Today’s Mail on Sunday exclusive, which took the joint efforts of both Jonathan Petre and Chris Hastings to write, can be summed up by its over-long headline:
Gays on hovercraft? Chinese fishermen? How mad!
The gist of the article is simple enough: the Mail claims that because of the Equality Act 2010, the government has wasted taxpayers money on “bizarre reports” – supposedly to the tune of £30 million. But how “mad” are these reports, anyway? Let’s go through each of the documents the Mail calls “bizarre” and see.
The Department for Environment, Food and Rural Affairs (Defra) paid £100,000 to consultants who produced a report investigating how efforts to boost Britain’s coastal fish stocks would affect minority communities including the Chinese, homosexuals and Welsh speakers.
That refers to this document: Draft UK Marine Policy Statement: Equalities Impact Assessment Screening report. The only time Chinese people, gay people and Welsh speakers are mentioned is once in a piece of boilerplate listing various groups that live in Britain (and yes, that includes white people and men) and asking whether any of them might be affected, with the answer of course being “No”. According to the Mail, “the assessment was a ‘small part’ of the total work by Hyder Consulting, for which it was paid £111,477,” though that doesn’t stop them insinuating that every single penny of that hundred grand was spend ticking one checklist.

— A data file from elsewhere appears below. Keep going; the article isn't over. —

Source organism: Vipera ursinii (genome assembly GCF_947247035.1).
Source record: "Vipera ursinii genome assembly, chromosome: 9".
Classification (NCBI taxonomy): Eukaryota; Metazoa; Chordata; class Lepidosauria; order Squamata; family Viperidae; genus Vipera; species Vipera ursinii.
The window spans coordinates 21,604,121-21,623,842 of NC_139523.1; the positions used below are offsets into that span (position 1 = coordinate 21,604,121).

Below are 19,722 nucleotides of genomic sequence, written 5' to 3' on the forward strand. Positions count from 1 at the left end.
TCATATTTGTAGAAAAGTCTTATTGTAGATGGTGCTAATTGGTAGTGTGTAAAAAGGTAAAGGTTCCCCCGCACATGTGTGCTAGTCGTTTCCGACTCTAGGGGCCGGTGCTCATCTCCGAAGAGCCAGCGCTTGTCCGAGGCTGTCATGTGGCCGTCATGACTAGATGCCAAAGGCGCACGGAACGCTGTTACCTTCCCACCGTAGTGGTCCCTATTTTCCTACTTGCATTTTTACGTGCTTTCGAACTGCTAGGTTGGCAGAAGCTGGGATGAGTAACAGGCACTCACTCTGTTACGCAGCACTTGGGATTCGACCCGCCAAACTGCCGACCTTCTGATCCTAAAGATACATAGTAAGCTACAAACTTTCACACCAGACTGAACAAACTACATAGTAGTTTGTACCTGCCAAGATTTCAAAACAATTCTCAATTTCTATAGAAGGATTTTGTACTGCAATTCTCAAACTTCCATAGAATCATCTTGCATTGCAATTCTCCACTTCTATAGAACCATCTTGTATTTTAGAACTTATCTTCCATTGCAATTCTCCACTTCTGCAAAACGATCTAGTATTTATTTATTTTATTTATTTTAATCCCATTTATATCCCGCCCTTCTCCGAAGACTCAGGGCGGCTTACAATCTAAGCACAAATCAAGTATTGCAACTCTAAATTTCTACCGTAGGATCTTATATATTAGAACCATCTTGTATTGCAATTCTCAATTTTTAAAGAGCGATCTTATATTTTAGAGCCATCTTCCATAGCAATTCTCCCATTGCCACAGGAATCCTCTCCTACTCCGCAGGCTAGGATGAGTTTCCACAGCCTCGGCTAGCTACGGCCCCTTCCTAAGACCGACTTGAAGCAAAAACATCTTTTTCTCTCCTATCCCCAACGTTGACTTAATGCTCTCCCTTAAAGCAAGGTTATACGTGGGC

The Department for Transport issued a study this month looking at harassment and discrimination on ships and hovercraft. The report covered a range of groups, including transsexuals.
So it’s ships and hovercraft? Why are you just focusing on hovercraft then, Mail on Sunday? Oh wait, it’s because hovercraft are inherently silly, which means homophobic or transphobic abuse on board them is also silly!